A friend recently mentioned she’s noticed the personal toll of life during the COVID-19 crisis as Zoom call-mates share their personal isolation struggles. She’s identified three stages of reactions:
Stage 1. “What the f**k?”
Stage 2. “This is a nice break.”
And now, Stage 3. “OMG, we’re stuck in here.”
As this long period of communal stress wears on, we’re all feeling out of sorts, whether fearful, anxious, frustrated, angry, powerless, claustrophobic . . . or all of the above. Oy.
Let’s take a breath and get some advice from the experts–self-compassion expert Kristin Neff and the Beatles.
Yes, the Beatles.
Their message? Get ready for it . . .
All we need is love
Yes Yes. It sounds trite. But hear me out.
No fewer than twenty-five hundred studies link self-compassion to increased well-being and resilience when faced with life stressors.
Paradoxically, self-compassion also helps us be less self-focused and more giving toward others–even loved ones who may be driving us nuts as we shelter in place together.
Specifically . . .
Science confirms a strong physiological basis behind our need for social bonding. Bottom line, we’re social creatures, with an innate capacity–and drive–to care about ourselves and others.
Secondly, we can’t eliminate unpleasant emotions. In fact, studies indicate, the more we resist them, the more they persist. Ugh. The only way out is through.
And finally, Kristin Neff says compassion = our ability to hold pain with love. Pretty different mindset from “suck it up buttercup”, or believing kindness makes you weak.
So maybe, to give our best to others during this crisis, our most important task is being with ourselves in a kind, loving and supportive way.
Yeah I know. Not what you may have expected.
Making it a habit.
For the past couple of years I’ve experimented personally, and with the leaders and teams I support, with ways to make kindness to themselves an in-the-moment habit.
Tips we’ve seen work . . .
Tip #1. Cue into when you’re suffering, because that’s when self-compassion makes the biggest difference.
For me it started with identifying the signals of not-so-pleasant emotions . . . be it anger, critical, hurt because I was taking things personally. And sometimes my behaviours were the red flags (distracted Googling, Netflix bingeing, or reaching for yet another cookie).
For others it’s noticing when they fall into self-criticism . . . saying those things to themselves they’d never say to a friend (i.e. “Of course that date failed. You’re ugly, and fat, and really boring.” Could you imagine saying that to anybody but yourself? Me neither).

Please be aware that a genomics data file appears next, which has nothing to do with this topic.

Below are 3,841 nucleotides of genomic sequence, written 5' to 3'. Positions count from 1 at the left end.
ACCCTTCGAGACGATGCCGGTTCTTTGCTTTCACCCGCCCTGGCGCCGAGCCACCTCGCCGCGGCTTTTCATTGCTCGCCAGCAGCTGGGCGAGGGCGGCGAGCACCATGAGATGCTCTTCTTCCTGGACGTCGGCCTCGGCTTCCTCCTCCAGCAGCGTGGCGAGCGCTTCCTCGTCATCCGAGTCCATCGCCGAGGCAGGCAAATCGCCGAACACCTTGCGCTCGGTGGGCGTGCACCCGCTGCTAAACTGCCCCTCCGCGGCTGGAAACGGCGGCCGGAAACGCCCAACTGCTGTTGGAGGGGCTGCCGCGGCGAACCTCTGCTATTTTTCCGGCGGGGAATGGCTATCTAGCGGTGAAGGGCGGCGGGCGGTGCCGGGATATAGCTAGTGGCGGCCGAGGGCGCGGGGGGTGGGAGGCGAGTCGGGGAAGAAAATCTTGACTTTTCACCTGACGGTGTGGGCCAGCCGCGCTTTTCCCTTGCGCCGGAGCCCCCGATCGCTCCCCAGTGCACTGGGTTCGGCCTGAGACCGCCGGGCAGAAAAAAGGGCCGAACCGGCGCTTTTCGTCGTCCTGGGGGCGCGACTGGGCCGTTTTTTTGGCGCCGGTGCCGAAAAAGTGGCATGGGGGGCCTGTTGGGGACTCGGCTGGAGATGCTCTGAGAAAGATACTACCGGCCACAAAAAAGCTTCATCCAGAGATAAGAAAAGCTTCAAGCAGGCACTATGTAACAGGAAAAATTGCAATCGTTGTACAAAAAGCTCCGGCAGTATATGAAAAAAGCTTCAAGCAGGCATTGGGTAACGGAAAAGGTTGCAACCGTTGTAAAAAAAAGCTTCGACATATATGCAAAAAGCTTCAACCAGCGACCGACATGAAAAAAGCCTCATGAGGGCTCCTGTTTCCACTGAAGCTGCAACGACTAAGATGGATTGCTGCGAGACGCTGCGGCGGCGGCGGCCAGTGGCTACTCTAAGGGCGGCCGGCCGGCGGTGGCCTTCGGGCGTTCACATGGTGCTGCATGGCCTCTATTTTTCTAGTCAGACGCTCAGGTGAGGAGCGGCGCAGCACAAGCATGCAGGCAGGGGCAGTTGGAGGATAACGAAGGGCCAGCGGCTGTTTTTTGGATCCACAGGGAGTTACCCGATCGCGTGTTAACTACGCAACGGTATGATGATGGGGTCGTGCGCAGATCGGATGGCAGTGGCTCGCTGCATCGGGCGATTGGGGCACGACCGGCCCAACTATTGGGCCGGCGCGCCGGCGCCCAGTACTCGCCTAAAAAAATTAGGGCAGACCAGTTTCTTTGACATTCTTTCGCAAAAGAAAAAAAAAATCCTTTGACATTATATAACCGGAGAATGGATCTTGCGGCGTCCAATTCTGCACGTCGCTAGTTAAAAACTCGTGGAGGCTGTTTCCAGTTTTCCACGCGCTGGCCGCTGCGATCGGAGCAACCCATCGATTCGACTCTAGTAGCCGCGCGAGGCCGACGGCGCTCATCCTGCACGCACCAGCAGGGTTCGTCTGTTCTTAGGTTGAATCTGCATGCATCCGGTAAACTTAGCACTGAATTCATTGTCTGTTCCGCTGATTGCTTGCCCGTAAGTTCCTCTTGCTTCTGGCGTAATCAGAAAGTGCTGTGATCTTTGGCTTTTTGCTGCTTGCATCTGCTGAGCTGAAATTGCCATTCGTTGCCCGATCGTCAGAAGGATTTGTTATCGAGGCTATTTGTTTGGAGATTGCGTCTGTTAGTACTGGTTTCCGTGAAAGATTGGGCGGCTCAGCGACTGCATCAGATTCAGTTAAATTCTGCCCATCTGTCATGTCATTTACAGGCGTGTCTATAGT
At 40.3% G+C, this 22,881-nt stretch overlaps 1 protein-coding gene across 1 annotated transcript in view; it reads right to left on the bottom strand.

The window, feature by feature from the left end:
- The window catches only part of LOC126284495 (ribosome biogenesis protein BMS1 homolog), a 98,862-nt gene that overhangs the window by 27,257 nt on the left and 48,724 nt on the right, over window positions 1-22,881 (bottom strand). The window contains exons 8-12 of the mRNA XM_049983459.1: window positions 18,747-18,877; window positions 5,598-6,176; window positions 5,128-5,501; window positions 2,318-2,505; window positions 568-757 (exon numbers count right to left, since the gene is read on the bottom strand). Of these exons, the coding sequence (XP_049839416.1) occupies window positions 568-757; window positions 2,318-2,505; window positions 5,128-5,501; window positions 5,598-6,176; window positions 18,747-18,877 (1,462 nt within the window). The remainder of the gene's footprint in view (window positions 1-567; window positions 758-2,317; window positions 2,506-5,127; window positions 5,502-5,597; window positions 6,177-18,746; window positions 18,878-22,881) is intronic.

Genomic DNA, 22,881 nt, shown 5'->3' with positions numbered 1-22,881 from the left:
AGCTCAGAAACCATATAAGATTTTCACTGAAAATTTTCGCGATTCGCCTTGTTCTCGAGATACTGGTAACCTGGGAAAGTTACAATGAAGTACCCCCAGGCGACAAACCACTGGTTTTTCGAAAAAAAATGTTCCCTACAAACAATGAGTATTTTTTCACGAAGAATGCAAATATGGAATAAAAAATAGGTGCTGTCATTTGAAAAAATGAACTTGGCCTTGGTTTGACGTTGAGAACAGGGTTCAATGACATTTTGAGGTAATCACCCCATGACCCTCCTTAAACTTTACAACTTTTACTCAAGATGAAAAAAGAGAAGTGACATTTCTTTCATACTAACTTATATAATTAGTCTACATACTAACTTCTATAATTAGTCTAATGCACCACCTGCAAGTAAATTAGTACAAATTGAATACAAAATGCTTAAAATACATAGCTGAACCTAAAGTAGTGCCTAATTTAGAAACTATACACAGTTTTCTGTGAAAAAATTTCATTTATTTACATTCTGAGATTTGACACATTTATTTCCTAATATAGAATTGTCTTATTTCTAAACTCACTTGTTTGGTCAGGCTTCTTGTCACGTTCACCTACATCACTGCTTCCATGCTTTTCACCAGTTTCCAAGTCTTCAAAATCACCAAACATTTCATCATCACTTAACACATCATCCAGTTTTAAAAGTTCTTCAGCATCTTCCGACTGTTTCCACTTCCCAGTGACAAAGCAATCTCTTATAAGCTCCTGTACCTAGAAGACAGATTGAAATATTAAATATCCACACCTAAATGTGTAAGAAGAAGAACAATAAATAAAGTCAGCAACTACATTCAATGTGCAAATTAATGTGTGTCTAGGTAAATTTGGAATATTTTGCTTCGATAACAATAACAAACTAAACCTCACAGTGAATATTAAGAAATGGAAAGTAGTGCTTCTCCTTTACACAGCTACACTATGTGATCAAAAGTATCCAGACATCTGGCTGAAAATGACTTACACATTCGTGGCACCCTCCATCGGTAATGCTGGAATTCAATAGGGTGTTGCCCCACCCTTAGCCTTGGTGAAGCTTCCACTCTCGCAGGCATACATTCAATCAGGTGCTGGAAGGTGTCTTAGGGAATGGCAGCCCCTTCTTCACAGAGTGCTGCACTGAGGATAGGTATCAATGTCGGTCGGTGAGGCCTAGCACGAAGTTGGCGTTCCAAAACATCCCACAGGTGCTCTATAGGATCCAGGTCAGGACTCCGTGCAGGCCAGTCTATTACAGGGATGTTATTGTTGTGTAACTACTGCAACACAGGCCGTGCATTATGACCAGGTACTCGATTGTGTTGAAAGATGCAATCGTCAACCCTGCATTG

Tip #2. Be the good friend or parent you’d like to be–to yourself.
Maybe it’s putting a hand over your heart. Or curling up in a fetal position under a pile of blankets. Or just recognising this is a moment of suffering, part of the human experience, and your pain is valid.
Tip #3. Share the love.
This is a weird time in human history. Everyone is struggling.
While you care for yourself, you’ll likely notice you have greater capacity to care for others and embrace Compassionate Leadership. Makes sense since compassion for others is a positive experience that increases your fulfillment and builds your resilience and resistance to burnout.
A hopeful new stage.
No. Sorry. Love won’t make pain disappear.
But compassion for yourself and others can help you handle the inevitable stress of life during COVID-19 with more grace and ease.
And really, who knows?
Maybe that will lead us to a fourth stage–finding acceptance, hope and meaning in this crisis.
Especially for Leaders & Teams in Seniors Care.
You are inspiring and so appreciated. For Seniors Care leaders and teams on the front lines, your COVID-19 reality may well hinge on fear–for your own well-being, of bringing the virus home to your family, for your staff and residents’ health–and grief, seeing people you know suffer or even die.
And leaders tell me they worry about the long-term impact of COVID-19 on their own and their staff’s mental well-being.
Self-compassion won’t remove the momentous stress you’re under during COVID-19.